There are also some great resources to provide employers with for workplace policies…many companies have done a wonderful job with this (read this for an example at AOL http://www.businessgrouphealth.org/healthtopics/maternalchild/investing/docs/4_marriott.pdf_

     

    and the CDC has compiled a nice pdf for supporting breastfeeding in the workplace

    http://www.cdc.gov/breastfeeding/pdf/BF_guide_2.pdf

     

    -Chadwick

  • gwmchstudents

    There is definitely a lot of advocacy and policy work that needs to be done on this topic.  Many employers do not understand the benefits of breastfeeding for the mother, baby, and the employer.  If the infant is sick less often, the parents are less likely to miss work to take care of their child.  For many women, it can be a challenge to both negotiate the time to express breast milk at work and to find a quiet, clean space that is not the bathroom to pump.  In office settings where women do not have their own office or an employee lounge that can be closed for short periods of time, finding the space to pump can be difficult.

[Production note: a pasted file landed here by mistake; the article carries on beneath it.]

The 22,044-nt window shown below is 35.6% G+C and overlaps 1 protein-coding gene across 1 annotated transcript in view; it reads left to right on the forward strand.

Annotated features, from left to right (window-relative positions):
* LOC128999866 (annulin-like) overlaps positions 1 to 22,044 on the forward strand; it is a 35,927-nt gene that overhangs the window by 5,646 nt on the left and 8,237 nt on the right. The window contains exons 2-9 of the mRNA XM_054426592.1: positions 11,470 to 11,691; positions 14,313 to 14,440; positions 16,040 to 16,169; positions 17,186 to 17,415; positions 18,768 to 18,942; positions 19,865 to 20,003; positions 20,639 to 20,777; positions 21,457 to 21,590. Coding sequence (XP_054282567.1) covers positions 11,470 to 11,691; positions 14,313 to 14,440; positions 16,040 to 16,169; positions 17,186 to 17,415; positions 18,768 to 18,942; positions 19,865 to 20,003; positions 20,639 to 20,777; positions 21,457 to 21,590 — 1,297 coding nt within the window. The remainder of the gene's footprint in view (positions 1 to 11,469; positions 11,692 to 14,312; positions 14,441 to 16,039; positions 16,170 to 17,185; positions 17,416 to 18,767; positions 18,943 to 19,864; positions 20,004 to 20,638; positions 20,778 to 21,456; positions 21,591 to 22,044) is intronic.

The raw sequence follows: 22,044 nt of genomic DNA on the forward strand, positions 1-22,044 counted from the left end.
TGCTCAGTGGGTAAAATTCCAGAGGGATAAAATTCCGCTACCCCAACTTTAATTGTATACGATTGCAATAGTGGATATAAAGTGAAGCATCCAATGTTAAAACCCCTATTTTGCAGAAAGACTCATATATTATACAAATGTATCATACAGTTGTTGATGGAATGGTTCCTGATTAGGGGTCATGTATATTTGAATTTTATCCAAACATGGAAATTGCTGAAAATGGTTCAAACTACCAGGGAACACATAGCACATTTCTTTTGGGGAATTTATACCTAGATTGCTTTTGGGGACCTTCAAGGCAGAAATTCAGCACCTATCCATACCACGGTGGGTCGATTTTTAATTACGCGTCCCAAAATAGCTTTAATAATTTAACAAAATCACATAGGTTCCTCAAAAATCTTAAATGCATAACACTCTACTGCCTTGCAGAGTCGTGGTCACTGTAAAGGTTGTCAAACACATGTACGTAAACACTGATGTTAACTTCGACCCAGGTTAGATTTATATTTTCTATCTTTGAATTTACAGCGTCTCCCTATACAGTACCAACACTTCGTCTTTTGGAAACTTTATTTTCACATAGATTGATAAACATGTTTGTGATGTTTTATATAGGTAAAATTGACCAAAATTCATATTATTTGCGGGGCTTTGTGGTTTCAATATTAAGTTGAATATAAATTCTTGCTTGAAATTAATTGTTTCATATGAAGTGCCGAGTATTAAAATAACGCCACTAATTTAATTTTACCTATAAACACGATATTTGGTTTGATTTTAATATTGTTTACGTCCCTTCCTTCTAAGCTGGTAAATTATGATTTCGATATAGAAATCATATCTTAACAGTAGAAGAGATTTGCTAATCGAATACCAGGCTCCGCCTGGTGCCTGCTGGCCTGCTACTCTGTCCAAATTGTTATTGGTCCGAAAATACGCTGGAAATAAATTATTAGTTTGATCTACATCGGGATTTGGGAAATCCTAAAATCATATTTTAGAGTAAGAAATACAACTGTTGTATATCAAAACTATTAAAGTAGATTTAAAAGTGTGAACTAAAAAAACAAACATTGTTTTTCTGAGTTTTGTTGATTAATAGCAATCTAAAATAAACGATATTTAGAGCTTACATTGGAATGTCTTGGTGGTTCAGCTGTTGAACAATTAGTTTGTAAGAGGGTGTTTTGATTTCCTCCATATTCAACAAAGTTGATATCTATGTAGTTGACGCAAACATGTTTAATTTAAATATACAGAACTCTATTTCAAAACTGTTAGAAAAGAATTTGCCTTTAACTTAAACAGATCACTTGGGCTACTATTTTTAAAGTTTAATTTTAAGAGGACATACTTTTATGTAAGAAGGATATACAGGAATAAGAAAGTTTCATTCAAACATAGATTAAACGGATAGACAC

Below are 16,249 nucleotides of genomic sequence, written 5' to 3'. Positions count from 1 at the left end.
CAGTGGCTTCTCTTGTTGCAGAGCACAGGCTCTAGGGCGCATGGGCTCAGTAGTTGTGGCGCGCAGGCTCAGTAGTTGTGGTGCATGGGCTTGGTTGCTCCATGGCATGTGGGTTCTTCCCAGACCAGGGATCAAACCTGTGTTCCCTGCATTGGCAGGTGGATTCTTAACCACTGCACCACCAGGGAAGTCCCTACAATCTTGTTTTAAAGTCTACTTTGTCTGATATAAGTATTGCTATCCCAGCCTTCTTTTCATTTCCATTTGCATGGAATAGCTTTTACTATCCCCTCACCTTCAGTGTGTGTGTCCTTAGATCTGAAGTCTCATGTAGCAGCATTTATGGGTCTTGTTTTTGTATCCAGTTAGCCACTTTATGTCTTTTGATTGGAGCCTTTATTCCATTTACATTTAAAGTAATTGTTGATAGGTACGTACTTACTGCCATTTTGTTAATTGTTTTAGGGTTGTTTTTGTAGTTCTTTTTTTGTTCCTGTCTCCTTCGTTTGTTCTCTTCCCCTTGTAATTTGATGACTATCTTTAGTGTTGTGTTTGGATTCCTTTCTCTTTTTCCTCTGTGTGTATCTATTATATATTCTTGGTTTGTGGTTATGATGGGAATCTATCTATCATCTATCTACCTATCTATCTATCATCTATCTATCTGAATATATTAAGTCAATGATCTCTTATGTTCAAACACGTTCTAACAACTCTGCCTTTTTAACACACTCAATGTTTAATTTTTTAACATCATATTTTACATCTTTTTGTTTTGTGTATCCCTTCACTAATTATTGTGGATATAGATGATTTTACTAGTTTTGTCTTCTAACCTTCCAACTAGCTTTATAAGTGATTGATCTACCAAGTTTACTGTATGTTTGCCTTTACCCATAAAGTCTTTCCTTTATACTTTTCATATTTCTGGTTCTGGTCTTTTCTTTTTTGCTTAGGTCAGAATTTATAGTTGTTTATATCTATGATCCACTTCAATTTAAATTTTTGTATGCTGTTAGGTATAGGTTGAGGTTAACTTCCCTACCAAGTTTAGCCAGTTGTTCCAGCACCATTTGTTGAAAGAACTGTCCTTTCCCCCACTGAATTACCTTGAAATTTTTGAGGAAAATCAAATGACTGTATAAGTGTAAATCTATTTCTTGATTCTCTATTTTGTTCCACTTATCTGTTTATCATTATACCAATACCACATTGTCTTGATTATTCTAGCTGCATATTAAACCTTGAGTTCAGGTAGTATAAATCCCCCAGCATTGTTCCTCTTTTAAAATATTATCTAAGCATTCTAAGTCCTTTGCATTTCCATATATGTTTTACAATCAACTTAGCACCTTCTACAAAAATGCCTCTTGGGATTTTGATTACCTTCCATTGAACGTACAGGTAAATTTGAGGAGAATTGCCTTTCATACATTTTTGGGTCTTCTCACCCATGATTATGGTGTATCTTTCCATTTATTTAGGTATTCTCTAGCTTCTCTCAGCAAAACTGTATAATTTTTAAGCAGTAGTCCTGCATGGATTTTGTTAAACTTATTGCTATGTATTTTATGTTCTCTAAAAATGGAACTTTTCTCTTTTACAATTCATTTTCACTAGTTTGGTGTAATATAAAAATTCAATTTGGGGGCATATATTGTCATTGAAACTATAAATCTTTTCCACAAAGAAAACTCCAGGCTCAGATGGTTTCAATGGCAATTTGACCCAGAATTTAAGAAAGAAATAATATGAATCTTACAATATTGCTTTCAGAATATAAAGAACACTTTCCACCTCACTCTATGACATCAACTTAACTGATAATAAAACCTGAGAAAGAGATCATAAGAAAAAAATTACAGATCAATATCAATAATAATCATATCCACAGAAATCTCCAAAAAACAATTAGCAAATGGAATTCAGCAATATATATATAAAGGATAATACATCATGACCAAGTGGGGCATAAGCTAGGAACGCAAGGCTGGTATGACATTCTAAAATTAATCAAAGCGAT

-Kim Hawley